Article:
First American: Seller’s market likely to persist in 2020

The nationwide housing shortage is likely to prolong the seller’s market despite favorable conditions for homebuyers, according to a new report from First American Financial Corp.

In the latest iteration of its Real House Price Index (RHPI), First American revealed that consumer homebuying power — how much a potential a homebuyer can afford based on changes in income and interest rates — increased 14% year over year this past December. First American’s “real” house prices adjust for homebuying power, so that gain led to a 5.8% decline in real house prices between December 2018 and December 2019.

“As 2019 came to a close, potential homebuyers received a year-end gift as affordability improved relative to one year ago,” said Mark Fleming, First American chief economist. “Two of the three key drivers of the Real House Price Index, household income and mortgage rates, swung in favor of increased affordability in December.”

Real house prices are now 17.3% less expensive than in January 2000, according to First American. Although nominal, unadjusted home prices are now 9.3% above their housing-boom peak in 2006, real house prices are 41.1% below that same zenith.

Even with the affordability boost, however, Fleming said that low inventory continues to keep the market pendulum from fully swinging toward buyers.

“House-buying power exceeds median house price in most of the markets we monitor in our RHPI,” Fleming said. “However, while low mortgage rates and higher income boost affordability and demand for homes, it’s hard to buy what’s not for sale.

“That means seller’s market conditions are likely to persist in 2020, as short supply and strong demand will drive faster price appreciation and reduce the current levels of affordability in many markets.”

Prices aren’t out of reach in most metro areas — at least for now. Median home prices exceed homebuying power in only four markets, all pricey coastal cities in California. These cities also are the four metros with the highest nominal home prices among the 44 tracked by First American: San Jose, San Francisco, Los Angeles and San Diego. And even in those areas, real house prices are dropping: San Jose (down 11.2%) and San Francisco (down 9.3%) were among the four markets with the largest year-over-year decreases in the RHPI this past December.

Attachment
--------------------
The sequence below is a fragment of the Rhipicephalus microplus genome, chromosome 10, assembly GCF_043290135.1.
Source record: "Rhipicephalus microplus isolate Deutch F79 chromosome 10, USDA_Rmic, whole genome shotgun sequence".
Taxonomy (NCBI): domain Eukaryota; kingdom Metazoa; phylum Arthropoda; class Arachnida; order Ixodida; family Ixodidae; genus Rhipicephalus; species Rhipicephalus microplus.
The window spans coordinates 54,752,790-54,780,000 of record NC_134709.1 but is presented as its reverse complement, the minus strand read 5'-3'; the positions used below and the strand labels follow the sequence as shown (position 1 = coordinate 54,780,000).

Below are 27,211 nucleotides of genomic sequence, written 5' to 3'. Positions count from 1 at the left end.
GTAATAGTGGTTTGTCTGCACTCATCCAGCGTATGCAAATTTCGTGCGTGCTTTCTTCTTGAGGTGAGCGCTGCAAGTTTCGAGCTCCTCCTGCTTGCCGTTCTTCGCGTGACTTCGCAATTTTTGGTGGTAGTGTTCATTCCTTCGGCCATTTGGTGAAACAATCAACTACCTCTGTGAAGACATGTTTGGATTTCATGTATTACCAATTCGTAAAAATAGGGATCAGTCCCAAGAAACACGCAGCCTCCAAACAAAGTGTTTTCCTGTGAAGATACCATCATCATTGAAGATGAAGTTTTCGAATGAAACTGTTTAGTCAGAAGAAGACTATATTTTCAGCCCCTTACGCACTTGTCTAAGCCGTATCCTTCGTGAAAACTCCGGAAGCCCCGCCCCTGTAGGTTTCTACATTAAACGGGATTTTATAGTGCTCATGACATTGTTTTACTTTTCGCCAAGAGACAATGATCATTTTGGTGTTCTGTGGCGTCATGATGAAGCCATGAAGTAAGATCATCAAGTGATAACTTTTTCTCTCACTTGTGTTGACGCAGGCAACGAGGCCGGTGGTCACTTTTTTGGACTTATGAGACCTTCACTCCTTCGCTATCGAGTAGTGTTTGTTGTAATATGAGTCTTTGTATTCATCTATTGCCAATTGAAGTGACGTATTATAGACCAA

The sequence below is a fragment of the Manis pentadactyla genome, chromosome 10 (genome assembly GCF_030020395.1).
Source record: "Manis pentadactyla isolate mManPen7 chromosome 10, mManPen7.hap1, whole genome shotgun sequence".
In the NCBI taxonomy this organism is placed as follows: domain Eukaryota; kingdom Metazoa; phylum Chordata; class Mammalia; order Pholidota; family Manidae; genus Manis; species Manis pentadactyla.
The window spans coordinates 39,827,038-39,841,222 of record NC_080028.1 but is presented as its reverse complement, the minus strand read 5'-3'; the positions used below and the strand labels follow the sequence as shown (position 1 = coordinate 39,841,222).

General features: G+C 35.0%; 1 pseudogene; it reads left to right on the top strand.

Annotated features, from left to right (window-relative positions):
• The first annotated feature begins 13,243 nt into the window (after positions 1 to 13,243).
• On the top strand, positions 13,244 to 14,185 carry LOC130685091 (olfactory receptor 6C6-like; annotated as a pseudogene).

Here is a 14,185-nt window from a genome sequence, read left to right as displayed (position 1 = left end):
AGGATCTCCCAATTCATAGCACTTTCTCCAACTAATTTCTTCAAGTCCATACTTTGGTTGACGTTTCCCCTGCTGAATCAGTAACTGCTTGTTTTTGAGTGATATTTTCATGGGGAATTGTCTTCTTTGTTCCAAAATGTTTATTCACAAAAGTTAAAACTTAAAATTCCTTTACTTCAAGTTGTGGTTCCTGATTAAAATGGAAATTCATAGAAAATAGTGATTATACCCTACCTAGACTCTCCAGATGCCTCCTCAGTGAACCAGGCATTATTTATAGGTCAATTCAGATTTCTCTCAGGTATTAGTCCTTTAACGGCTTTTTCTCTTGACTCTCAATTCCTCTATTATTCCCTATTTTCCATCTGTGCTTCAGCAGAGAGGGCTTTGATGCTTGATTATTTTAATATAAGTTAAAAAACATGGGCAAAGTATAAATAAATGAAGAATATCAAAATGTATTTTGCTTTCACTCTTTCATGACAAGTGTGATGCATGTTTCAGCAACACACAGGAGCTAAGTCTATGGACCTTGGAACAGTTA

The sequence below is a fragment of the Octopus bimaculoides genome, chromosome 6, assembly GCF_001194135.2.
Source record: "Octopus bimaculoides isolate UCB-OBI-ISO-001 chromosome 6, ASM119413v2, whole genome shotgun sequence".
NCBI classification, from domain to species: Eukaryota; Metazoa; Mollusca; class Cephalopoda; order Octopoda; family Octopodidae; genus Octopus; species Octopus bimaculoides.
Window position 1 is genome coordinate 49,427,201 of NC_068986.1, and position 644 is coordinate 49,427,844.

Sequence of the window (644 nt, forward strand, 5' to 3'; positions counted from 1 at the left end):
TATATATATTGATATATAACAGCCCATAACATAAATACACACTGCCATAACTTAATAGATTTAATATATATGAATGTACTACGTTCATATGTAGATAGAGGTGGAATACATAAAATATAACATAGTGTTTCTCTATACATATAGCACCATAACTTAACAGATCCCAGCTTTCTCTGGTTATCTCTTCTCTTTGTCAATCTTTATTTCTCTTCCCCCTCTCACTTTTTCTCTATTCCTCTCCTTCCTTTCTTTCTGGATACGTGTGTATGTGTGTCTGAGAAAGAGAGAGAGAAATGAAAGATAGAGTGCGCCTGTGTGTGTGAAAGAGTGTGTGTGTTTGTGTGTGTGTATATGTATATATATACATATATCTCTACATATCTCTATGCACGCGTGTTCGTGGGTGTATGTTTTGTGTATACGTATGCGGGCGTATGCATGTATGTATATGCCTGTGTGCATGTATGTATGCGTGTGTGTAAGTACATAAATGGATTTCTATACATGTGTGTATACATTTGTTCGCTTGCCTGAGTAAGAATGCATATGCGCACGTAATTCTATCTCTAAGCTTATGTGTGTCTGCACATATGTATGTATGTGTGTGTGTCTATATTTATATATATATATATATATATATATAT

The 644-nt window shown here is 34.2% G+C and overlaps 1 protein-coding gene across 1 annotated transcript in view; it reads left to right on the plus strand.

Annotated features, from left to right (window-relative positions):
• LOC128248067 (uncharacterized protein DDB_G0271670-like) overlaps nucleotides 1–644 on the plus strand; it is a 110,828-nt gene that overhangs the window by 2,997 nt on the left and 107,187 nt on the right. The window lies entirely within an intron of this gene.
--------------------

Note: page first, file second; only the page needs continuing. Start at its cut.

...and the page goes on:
Meanwhile, in other cities with expensive home prices, such as Seattle, Boston, Denver and Washington, D.C., affordability is aided by large median household incomes, despite high nominal sales prices.

According to a report earlier this month, however, the inventory of homes for sale has plummeted to its lowest level since 2012. The market has already felt choked thanks to low supply, as December’s 4.9% monthly decline in pending home sales was the biggest since 2010. And with so few homes on the market, prices remain on the rise, They began heating up this past November after slowing for much of 2019, CoreLogic reported in January.

According to Fleming, the question is whether the growth of homebuying power can keep up.


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